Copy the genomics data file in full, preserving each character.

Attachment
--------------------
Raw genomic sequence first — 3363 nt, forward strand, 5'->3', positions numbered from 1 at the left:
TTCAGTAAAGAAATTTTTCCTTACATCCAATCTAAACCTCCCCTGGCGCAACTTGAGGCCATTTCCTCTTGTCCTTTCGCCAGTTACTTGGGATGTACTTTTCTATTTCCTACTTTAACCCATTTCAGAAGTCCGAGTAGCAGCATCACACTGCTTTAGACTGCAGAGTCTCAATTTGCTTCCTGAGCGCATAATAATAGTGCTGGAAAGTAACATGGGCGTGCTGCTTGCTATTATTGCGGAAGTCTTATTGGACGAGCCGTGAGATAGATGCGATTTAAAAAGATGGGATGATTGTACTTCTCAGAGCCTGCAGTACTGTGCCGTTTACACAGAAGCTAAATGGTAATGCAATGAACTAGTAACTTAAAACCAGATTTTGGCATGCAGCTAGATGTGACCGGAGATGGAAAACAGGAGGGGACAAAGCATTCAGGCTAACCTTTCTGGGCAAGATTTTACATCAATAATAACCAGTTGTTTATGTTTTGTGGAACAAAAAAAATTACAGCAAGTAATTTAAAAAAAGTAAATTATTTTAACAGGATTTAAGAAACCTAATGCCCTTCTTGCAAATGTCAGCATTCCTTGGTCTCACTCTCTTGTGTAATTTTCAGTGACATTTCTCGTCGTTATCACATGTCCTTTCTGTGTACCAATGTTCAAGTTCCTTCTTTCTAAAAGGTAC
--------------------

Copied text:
Raw genomic sequence first — 3363 nt, forward strand, 5'->3', positions numbered from 1 at the left:
TTCAGTAAAGAAATTTTTCCTTACATCCAATCTAAACCTCCCCTGGCGCAACTTGAGGCCATTTCCTCTTGTCCTTTCGCCAGTTACTTGGGATGTACTTTTCTATTTCCTACTTTAACCCATTTCAGAAGTCCGAGTAGCAGCATCACACTGCTTTAGACTGCAGAGTCTCAATTTGCTTCCTGAGCGCATAATAATAGTGCTGGAAAGTAACATGGGCGTGCTGCTTGCTATTATTGCGGAAGTCTTATTGGACGAGCCGTGAGATAGATGCGATTTAAAAAGATGGGATGATTGTACTTCTCAGAGCCTGCAGTACTGTGCCGTTTACACAGAAGCTAAATGGTAATGCAATGAACTAGTAACTTAAAACCAGATTTTGGCATGCAGCTAGATGTGACCGGAGATGGAAAACAGGAGGGGACAAAGCATTCAGGCTAACCTTTCTGGGCAAGATTTTACATCAATAATAACCAGTTGTTTATGTTTTGTGGAACAAAAAAAATTACAGCAAGTAATTTAAAAAAAGTAAATTATTTTAACAGGATTTAAGAAACCTAATGCCCTTCTTGCAAATGTCAGCATTCCTTGGTCTCACTCTCTTGTGTAATTTTCAGTGACATTTCTCGTCGTTATCACATGTCCTTTCTGTGTACCAATGTTCAAGTTCCTTCTTTCTAAAAGGTAC